The Washington Post's Ian Livingston reports that Europe is in the midst of one of the worst heat waves ever on record.
A severe and prolonged heat wave, known as Cerberus, is impacting Southern Europe, setting all-time temperature records and posing health risks. The Mediterranean region has experienced temperatures exceeding 100 degrees Fahrenheit (38 degrees Celsius) for over a week. On Tuesday, several countries, including Spain, France, Italy, Greece, and Bosnia, saw temperatures surpass 104 degrees Fahrenheit (40 degrees Celsius), with Sicily reaching as high as 115 degrees Fahrenheit (46.3 degrees Celsius). The extreme heat has prompted red alerts for health dangers and has led to wildfires and power outages.
The scorching temperatures follow a report indicating that over 60,000 people died in European heat waves last summer. Similar record-breaking temperatures are being observed in the southern United States, and globally, the Earth is experiencing its hottest period in modern records. The heat wave is expected to continue for a few more days, with temperatures remaining significantly above normal.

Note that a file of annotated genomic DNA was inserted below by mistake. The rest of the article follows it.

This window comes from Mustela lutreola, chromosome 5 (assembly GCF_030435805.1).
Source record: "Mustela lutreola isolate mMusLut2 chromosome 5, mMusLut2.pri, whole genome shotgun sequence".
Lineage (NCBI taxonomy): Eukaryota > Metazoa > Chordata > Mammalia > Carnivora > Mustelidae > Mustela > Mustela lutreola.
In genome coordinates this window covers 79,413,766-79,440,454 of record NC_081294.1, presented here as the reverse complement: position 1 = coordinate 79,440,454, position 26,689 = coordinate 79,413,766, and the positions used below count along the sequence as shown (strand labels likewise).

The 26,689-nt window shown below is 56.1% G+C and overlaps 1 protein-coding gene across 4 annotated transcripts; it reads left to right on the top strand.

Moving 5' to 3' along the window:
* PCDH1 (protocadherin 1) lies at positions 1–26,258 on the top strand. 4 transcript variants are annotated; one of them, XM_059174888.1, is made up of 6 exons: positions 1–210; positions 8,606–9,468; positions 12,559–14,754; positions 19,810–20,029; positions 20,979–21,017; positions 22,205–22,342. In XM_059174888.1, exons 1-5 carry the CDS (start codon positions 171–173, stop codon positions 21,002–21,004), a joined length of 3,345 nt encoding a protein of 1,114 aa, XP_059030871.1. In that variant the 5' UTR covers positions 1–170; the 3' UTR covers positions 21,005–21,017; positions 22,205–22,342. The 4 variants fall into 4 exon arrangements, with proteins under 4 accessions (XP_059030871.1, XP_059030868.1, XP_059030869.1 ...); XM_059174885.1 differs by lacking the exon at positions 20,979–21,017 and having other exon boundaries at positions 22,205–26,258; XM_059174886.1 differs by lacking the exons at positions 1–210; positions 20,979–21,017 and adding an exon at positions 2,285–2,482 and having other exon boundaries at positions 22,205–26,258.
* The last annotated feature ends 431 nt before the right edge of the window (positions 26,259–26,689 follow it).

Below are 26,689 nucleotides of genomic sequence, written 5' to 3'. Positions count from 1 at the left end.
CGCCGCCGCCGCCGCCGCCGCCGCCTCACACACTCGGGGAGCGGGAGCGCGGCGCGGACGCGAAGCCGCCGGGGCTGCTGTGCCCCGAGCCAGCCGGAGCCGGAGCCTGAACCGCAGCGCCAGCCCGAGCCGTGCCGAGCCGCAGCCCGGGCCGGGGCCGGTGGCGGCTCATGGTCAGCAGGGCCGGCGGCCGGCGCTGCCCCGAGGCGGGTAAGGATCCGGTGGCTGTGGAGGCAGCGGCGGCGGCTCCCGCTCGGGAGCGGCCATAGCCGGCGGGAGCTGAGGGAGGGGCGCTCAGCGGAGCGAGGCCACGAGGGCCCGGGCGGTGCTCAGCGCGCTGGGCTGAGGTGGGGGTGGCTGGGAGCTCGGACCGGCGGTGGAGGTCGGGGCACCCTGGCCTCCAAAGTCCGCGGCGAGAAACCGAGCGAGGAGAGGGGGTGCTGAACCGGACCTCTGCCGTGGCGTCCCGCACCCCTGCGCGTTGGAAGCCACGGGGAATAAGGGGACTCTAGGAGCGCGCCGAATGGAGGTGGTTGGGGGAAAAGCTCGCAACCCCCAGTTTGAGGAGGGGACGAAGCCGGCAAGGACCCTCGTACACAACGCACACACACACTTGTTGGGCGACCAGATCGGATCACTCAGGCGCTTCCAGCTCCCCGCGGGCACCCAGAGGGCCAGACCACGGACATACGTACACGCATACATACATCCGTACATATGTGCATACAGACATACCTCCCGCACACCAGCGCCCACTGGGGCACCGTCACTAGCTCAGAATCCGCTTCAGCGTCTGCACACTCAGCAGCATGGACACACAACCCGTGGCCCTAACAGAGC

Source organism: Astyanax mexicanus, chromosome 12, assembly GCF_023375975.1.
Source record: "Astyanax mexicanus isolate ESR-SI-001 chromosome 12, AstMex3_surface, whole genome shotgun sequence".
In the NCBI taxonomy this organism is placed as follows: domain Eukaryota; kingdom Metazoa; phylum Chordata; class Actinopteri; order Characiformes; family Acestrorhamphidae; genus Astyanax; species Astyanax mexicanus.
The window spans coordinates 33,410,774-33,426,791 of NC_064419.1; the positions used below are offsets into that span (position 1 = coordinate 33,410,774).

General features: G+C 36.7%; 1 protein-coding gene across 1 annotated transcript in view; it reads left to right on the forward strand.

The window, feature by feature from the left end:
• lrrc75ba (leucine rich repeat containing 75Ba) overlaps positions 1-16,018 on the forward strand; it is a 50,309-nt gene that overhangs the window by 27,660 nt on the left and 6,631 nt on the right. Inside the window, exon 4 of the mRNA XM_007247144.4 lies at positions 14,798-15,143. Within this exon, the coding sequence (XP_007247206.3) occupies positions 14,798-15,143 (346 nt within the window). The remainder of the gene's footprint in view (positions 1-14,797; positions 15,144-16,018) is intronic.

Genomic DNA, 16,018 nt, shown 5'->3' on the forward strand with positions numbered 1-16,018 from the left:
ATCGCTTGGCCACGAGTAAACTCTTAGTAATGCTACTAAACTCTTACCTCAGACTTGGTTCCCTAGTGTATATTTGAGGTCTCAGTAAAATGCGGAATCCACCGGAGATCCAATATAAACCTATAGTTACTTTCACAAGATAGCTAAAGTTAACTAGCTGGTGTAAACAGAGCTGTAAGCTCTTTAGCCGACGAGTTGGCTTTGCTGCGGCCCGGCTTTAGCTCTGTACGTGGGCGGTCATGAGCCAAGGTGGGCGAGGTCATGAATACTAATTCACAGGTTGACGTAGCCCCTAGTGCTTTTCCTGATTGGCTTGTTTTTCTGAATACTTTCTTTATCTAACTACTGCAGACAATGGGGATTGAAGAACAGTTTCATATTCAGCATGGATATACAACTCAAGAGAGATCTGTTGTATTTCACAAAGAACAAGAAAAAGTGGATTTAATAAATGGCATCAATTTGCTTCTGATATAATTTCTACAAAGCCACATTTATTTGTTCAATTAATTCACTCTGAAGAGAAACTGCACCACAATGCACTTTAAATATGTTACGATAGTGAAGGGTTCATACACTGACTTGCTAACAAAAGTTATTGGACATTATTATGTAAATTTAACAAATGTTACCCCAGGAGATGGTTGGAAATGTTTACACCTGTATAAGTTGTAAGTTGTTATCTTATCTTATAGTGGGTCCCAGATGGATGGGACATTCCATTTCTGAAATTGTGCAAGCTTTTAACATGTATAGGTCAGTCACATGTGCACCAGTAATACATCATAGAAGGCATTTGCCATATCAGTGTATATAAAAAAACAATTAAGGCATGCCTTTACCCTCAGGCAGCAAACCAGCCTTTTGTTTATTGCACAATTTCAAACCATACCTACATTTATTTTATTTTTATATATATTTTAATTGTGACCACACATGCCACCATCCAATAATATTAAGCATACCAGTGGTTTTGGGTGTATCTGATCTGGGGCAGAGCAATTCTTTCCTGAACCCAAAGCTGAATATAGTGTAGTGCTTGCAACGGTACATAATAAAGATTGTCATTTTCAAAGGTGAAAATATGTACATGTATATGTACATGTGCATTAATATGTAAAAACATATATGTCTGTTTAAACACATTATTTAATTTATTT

Livingston warns that Europe is likely to experience more frequent and intense heat waves as the climate continues to warm due to human-caused climate change. The study suggests that what were once considered rare heat waves will become more common occurrences in the future.
Seperately, extreme heat waves created by climate has a major impact on the economy. Numerous reports state that tourists are cutting short trips to Southern Europe while countries in the North such as Scandinavia are experienced a travel boom.
(This article was summarized with assistance from ChatGPT)
The Washington Post